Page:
peteg's blog

Griffin Theatre: Girl in Tan Boots

/noise/theatre | Link

Griffin Theatre moved their rush night ($15 for everyone; box office opens at 6pm, show at 7pm) from Monday to Tuesday due to the public holiday; in any case it was news to me. It was all last-minute as I didn't expect to be free, but even so I managed to rope Sean and John Miller along. I got there in about 15 minutes from Randwick on Betty, which I wouldn't have credited when I set out.

This is not an awesome play but some of the performances are good. It riffs on the flirt column in mx (the free commuter rag handed out at train stations; I miss so much by riding/cycling to work). A girl goes missing after responding to such a message, and the mother overplays the stranger danger card. I didn't get a sense that it had much to say.

After that we headed down Victoria road to the Thai near the corner with Liverpool (I think). We met up with Sean's aerial silks friend Lisa and drug her along.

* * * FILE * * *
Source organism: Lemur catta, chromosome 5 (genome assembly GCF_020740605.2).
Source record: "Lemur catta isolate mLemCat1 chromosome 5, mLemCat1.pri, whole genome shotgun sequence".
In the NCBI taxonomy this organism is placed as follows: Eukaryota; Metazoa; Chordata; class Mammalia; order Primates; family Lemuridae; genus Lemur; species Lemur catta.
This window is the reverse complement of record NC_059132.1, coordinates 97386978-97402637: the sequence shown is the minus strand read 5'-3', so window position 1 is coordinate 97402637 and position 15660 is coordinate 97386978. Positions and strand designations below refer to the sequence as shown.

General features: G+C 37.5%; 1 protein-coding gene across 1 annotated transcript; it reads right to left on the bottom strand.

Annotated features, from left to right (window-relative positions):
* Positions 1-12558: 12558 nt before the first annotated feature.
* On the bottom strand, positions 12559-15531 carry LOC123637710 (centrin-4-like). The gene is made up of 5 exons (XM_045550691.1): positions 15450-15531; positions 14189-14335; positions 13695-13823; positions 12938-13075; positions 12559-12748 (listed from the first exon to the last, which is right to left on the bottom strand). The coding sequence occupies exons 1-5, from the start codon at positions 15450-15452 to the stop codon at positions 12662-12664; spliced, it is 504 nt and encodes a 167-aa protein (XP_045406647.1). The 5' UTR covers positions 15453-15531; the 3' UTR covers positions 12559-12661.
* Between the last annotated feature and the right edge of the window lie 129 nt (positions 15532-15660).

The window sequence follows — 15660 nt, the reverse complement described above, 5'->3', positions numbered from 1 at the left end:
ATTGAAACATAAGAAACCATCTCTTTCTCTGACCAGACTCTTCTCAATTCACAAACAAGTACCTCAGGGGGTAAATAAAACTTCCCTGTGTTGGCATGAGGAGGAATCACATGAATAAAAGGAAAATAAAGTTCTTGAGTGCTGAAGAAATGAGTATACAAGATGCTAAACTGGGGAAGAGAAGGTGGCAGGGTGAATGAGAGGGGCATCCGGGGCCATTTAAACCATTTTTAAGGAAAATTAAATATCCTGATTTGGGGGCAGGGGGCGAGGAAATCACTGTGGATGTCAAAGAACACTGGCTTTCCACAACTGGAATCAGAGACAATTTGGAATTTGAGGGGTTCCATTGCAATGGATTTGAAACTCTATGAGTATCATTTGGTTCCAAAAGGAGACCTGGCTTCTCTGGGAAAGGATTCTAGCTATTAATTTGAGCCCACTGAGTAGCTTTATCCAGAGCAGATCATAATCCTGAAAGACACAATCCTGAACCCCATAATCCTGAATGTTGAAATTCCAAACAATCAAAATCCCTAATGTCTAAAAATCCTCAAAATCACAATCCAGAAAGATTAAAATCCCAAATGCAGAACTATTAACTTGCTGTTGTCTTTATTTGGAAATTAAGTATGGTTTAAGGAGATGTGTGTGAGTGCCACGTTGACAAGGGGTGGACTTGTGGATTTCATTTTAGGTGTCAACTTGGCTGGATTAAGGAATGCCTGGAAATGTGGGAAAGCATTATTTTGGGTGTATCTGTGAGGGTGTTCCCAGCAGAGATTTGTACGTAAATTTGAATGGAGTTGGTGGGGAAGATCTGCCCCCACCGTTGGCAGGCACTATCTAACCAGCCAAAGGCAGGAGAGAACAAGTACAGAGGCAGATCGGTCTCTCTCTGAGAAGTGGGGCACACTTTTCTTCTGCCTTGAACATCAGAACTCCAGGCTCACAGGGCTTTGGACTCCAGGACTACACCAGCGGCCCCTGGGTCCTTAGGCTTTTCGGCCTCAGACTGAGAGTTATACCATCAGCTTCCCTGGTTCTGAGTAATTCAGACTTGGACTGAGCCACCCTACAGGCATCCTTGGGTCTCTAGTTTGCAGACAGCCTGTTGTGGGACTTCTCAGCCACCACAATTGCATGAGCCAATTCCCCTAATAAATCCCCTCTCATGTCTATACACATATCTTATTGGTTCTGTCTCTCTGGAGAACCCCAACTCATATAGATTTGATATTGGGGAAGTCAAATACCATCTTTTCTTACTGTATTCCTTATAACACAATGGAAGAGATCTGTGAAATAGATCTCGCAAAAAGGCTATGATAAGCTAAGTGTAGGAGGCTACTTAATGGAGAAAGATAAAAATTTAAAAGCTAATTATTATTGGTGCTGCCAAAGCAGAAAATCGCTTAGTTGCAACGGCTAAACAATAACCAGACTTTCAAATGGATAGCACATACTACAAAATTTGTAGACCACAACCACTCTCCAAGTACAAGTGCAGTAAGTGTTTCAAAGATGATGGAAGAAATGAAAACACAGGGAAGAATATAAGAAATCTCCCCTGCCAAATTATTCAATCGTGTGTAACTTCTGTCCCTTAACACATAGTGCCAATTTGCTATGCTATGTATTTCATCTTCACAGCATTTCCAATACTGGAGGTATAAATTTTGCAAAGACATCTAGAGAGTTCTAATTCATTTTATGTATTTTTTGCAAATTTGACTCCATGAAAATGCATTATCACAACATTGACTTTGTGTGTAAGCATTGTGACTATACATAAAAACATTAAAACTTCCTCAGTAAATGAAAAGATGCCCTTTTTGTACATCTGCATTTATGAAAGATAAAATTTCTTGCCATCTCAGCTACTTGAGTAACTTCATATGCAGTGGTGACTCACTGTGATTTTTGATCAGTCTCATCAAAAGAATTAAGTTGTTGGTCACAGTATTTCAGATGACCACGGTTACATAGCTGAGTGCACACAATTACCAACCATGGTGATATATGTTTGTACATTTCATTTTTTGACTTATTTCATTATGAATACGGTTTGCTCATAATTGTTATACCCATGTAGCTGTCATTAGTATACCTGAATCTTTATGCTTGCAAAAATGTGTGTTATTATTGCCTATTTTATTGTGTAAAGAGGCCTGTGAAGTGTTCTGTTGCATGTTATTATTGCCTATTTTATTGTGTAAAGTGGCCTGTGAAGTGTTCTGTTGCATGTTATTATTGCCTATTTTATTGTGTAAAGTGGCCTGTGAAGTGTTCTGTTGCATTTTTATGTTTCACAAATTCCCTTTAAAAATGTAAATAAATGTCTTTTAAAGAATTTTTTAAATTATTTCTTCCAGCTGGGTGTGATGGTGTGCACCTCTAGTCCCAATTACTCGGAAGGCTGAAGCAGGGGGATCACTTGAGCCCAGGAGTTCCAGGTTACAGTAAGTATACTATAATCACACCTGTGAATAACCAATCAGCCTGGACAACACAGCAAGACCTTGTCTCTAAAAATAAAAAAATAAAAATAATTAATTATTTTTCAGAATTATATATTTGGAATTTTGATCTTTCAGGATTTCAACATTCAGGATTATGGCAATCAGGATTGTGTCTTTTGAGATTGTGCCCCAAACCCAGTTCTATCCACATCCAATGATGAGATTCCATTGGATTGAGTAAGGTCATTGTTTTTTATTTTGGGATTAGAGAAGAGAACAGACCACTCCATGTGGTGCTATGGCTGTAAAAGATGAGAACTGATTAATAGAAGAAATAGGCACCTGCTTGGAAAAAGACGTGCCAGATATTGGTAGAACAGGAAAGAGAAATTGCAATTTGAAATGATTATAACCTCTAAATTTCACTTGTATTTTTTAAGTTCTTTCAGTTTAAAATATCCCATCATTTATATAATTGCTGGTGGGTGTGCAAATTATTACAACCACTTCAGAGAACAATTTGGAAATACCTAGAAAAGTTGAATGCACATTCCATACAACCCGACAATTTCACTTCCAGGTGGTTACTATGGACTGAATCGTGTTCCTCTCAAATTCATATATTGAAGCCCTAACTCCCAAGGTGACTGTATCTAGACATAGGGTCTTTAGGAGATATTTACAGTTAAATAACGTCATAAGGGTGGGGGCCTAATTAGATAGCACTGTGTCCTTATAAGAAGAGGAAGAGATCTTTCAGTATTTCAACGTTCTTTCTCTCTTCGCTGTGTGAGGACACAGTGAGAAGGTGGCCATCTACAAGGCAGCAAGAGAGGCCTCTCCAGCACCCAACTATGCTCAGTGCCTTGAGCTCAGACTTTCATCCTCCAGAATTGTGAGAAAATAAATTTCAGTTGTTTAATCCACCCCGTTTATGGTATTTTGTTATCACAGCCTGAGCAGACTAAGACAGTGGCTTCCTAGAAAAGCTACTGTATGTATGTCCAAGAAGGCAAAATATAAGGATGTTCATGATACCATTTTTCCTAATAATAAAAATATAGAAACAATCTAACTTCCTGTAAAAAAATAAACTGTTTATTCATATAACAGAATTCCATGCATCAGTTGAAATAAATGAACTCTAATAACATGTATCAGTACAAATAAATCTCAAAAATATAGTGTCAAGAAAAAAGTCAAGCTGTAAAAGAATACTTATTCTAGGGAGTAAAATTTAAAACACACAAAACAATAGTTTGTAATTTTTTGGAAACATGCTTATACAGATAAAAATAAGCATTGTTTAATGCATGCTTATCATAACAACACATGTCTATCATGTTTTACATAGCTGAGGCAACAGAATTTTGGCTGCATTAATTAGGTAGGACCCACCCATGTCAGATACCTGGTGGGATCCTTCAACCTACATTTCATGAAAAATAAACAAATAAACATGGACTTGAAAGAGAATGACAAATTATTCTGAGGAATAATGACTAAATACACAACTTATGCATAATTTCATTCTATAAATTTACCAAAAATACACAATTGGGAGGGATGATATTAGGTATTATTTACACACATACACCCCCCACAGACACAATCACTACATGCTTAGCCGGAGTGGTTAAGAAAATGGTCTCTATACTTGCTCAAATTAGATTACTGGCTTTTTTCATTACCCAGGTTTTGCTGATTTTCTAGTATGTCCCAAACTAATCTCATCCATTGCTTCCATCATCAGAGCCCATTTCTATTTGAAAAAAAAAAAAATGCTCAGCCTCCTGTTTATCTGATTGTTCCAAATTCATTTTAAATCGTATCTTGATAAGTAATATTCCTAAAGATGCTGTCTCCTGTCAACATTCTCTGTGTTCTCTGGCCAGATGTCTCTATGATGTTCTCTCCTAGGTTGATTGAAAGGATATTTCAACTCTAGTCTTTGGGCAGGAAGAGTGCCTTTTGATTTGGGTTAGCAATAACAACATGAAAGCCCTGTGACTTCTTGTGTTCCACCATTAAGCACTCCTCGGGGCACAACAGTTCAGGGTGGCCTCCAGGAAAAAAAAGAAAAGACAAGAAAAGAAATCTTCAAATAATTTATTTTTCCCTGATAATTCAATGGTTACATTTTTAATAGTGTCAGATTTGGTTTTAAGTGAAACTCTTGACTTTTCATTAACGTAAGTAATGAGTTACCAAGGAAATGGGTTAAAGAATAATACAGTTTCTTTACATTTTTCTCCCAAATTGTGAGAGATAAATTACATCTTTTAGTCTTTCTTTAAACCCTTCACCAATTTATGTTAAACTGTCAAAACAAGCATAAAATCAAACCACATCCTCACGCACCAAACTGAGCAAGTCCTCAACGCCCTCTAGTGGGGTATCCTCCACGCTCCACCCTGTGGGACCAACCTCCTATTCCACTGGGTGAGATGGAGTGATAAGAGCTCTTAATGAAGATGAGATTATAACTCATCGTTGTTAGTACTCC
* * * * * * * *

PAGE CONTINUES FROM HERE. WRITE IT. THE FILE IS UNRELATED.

Amitav Ghosh: The Calcutta Chromosome

/noise/books | Link

Being presently bored with Patrick White, I went in search of the sequel to Sea of Poppies in the UNSW Library. It seems they haven't gotten around to buying it yet, though it has been out for almost two years now, and so I came away with this sci fi pulp from 1996 instead. I read it over just a couple of days.

The central conceit of this book is contained in perhaps three pages sprayed amongst three hundred, so forgive me if I hurried on past it. (Given a hefty edit this might have been a decent short story.) Roughly the plot sways between the (still) near future, Ghosh's time of writing, and a fictionalised recounting of the discovery of how mosquitos transmit malaria back in the late 1890s by Sir Ronald Ross. This got Ross a Nobel Prize. He also riffs on the use of malaria to treat tertiary-stage syphilis which later got Julius Wagner-Jauregg a Nobel. Somehow this adds up to a mechanism for transferring character traits.

The latter use of malaria to treat another disease is clearly ethically dodgy. This pyrotherapy came up in a different guise while talking to the Persians over the weekend: in contrast to the Judaic religions, Zoroastrianism holds that fire is the strongest purifying element.